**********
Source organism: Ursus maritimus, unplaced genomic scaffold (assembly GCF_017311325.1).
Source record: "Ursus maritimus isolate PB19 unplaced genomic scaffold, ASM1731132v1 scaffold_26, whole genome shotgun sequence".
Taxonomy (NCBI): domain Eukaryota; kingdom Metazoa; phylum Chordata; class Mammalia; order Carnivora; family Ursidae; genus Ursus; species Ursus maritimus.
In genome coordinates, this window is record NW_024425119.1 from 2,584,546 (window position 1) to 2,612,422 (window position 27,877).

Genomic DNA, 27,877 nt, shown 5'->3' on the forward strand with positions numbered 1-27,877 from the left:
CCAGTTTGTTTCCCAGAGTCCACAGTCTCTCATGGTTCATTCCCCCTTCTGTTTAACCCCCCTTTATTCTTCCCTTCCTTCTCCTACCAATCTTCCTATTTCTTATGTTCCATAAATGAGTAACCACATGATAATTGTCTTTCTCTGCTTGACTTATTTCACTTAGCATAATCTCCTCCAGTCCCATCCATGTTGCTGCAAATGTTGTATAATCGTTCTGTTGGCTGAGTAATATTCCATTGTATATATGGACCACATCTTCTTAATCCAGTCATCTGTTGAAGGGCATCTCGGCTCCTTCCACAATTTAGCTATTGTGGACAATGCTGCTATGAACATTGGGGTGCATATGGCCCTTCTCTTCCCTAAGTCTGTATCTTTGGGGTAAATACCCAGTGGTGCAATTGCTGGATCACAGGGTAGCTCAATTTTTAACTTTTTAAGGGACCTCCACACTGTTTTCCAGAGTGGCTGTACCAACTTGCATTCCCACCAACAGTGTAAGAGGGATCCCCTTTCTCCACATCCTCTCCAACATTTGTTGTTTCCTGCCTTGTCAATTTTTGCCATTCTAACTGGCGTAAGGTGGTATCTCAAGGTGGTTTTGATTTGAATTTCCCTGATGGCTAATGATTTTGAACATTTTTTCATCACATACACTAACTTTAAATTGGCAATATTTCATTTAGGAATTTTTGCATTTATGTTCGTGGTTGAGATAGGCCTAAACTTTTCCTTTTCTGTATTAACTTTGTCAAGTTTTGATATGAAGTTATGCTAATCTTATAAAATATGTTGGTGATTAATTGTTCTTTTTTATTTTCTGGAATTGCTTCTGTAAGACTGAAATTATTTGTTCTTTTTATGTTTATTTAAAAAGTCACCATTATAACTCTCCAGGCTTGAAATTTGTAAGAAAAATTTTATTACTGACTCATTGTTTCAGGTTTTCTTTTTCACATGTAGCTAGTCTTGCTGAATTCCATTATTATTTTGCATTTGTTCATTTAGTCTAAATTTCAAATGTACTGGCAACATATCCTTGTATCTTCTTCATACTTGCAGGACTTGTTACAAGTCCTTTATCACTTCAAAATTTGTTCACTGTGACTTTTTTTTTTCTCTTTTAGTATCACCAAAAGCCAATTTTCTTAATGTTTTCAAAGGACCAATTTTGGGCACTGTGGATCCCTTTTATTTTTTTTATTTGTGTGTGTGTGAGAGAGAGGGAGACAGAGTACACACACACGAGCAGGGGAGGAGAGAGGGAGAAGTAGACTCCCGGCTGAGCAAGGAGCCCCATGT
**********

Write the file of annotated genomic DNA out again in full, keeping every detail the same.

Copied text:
Source organism: Ursus maritimus, unplaced genomic scaffold (assembly GCF_017311325.1).
Source record: "Ursus maritimus isolate PB19 unplaced genomic scaffold, ASM1731132v1 scaffold_26, whole genome shotgun sequence".
Taxonomy (NCBI): domain Eukaryota; kingdom Metazoa; phylum Chordata; class Mammalia; order Carnivora; family Ursidae; genus Ursus; species Ursus maritimus.
In genome coordinates, this window is record NW_024425119.1 from 2,584,546 (window position 1) to 2,612,422 (window position 27,877).

Genomic DNA, 27,877 nt, shown 5'->3' on the forward strand with positions numbered 1-27,877 from the left:
CCAGTTTGTTTCCCAGAGTCCACAGTCTCTCATGGTTCATTCCCCCTTCTGTTTAACCCCCCTTTATTCTTCCCTTCCTTCTCCTACCAATCTTCCTATTTCTTATGTTCCATAAATGAGTAACCACATGATAATTGTCTTTCTCTGCTTGACTTATTTCACTTAGCATAATCTCCTCCAGTCCCATCCATGTTGCTGCAAATGTTGTATAATCGTTCTGTTGGCTGAGTAATATTCCATTGTATATATGGACCACATCTTCTTAATCCAGTCATCTGTTGAAGGGCATCTCGGCTCCTTCCACAATTTAGCTATTGTGGACAATGCTGCTATGAACATTGGGGTGCATATGGCCCTTCTCTTCCCTAAGTCTGTATCTTTGGGGTAAATACCCAGTGGTGCAATTGCTGGATCACAGGGTAGCTCAATTTTTAACTTTTTAAGGGACCTCCACACTGTTTTCCAGAGTGGCTGTACCAACTTGCATTCCCACCAACAGTGTAAGAGGGATCCCCTTTCTCCACATCCTCTCCAACATTTGTTGTTTCCTGCCTTGTCAATTTTTGCCATTCTAACTGGCGTAAGGTGGTATCTCAAGGTGGTTTTGATTTGAATTTCCCTGATGGCTAATGATTTTGAACATTTTTTCATCACATACACTAACTTTAAATTGGCAATATTTCATTTAGGAATTTTTGCATTTATGTTCGTGGTTGAGATAGGCCTAAACTTTTCCTTTTCTGTATTAACTTTGTCAAGTTTTGATATGAAGTTATGCTAATCTTATAAAATATGTTGGTGATTAATTGTTCTTTTTTATTTTCTGGAATTGCTTCTGTAAGACTGAAATTATTTGTTCTTTTTATGTTTATTTAAAAAGTCACCATTATAACTCTCCAGGCTTGAAATTTGTAAGAAAAATTTTATTACTGACTCATTGTTTCAGGTTTTCTTTTTCACATGTAGCTAGTCTTGCTGAATTCCATTATTATTTTGCATTTGTTCATTTAGTCTAAATTTCAAATGTACTGGCAACATATCCTTGTATCTTCTTCATACTTGCAGGACTTGTTACAAGTCCTTTATCACTTCAAAATTTGTTCACTGTGACTTTTTTTTTTCTCTTTTAGTATCACCAAAAGCCAATTTTCTTAATGTTTTCAAAGGACCAATTTTGGGCACTGTGGATCCCTTTTATTTTTTTTATTTGTGTGTGTGTGAGAGAGAGGGAGACAGAGTACACACACACGAGCAGGGGAGGAGAGAGGGAGAAGTAGACTCCCGGCTGAGCAAGGAGCCCCATGT